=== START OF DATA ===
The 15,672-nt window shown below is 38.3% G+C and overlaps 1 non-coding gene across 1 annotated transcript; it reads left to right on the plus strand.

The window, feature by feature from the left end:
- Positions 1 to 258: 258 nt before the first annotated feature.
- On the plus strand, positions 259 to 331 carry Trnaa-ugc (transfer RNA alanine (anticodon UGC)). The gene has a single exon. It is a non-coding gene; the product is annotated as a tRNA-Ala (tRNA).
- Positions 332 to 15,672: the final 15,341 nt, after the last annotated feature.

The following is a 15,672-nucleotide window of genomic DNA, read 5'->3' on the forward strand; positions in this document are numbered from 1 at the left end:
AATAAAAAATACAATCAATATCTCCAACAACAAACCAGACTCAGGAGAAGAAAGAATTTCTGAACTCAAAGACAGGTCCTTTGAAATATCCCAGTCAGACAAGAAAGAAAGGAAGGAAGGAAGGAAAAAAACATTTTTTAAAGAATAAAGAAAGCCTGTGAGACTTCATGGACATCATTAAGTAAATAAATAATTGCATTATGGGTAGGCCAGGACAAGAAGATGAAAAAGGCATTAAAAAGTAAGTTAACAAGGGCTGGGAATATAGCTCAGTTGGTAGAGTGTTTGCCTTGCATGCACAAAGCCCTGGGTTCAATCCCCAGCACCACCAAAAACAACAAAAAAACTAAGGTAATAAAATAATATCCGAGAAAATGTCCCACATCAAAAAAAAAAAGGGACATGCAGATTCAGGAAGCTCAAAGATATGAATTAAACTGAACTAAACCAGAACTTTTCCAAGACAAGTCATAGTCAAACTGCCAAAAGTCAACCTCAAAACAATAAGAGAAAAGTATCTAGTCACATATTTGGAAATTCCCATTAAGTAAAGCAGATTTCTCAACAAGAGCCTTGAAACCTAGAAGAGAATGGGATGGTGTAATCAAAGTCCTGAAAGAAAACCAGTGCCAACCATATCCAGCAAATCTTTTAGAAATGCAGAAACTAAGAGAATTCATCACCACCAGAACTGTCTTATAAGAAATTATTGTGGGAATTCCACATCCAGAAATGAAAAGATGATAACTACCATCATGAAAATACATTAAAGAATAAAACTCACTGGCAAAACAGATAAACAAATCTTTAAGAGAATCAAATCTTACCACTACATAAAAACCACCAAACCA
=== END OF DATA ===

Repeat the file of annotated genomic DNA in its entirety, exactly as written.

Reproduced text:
The 15,672-nt window shown below is 38.3% G+C and overlaps 1 non-coding gene across 1 annotated transcript; it reads left to right on the plus strand.

The window, feature by feature from the left end:
- Positions 1 to 258: 258 nt before the first annotated feature.
- On the plus strand, positions 259 to 331 carry Trnaa-ugc (transfer RNA alanine (anticodon UGC)). The gene has a single exon. It is a non-coding gene; the product is annotated as a tRNA-Ala (tRNA).
- Positions 332 to 15,672: the final 15,341 nt, after the last annotated feature.

The following is a 15,672-nucleotide window of genomic DNA, read 5'->3' on the forward strand; positions in this document are numbered from 1 at the left end:
AATAAAAAATACAATCAATATCTCCAACAACAAACCAGACTCAGGAGAAGAAAGAATTTCTGAACTCAAAGACAGGTCCTTTGAAATATCCCAGTCAGACAAGAAAGAAAGGAAGGAAGGAAGGAAAAAAACATTTTTTAAAGAATAAAGAAAGCCTGTGAGACTTCATGGACATCATTAAGTAAATAAATAATTGCATTATGGGTAGGCCAGGACAAGAAGATGAAAAAGGCATTAAAAAGTAAGTTAACAAGGGCTGGGAATATAGCTCAGTTGGTAGAGTGTTTGCCTTGCATGCACAAAGCCCTGGGTTCAATCCCCAGCACCACCAAAAACAACAAAAAAACTAAGGTAATAAAATAATATCCGAGAAAATGTCCCACATCAAAAAAAAAAAGGGACATGCAGATTCAGGAAGCTCAAAGATATGAATTAAACTGAACTAAACCAGAACTTTTCCAAGACAAGTCATAGTCAAACTGCCAAAAGTCAACCTCAAAACAATAAGAGAAAAGTATCTAGTCACATATTTGGAAATTCCCATTAAGTAAAGCAGATTTCTCAACAAGAGCCTTGAAACCTAGAAGAGAATGGGATGGTGTAATCAAAGTCCTGAAAGAAAACCAGTGCCAACCATATCCAGCAAATCTTTTAGAAATGCAGAAACTAAGAGAATTCATCACCACCAGAACTGTCTTATAAGAAATTATTGTGGGAATTCCACATCCAGAAATGAAAAGATGATAACTACCATCATGAAAATACATTAAAGAATAAAACTCACTGGCAAAACAGATAAACAAATCTTTAAGAGAATCAAATCTTACCACTACATAAAAACCACCAAACCA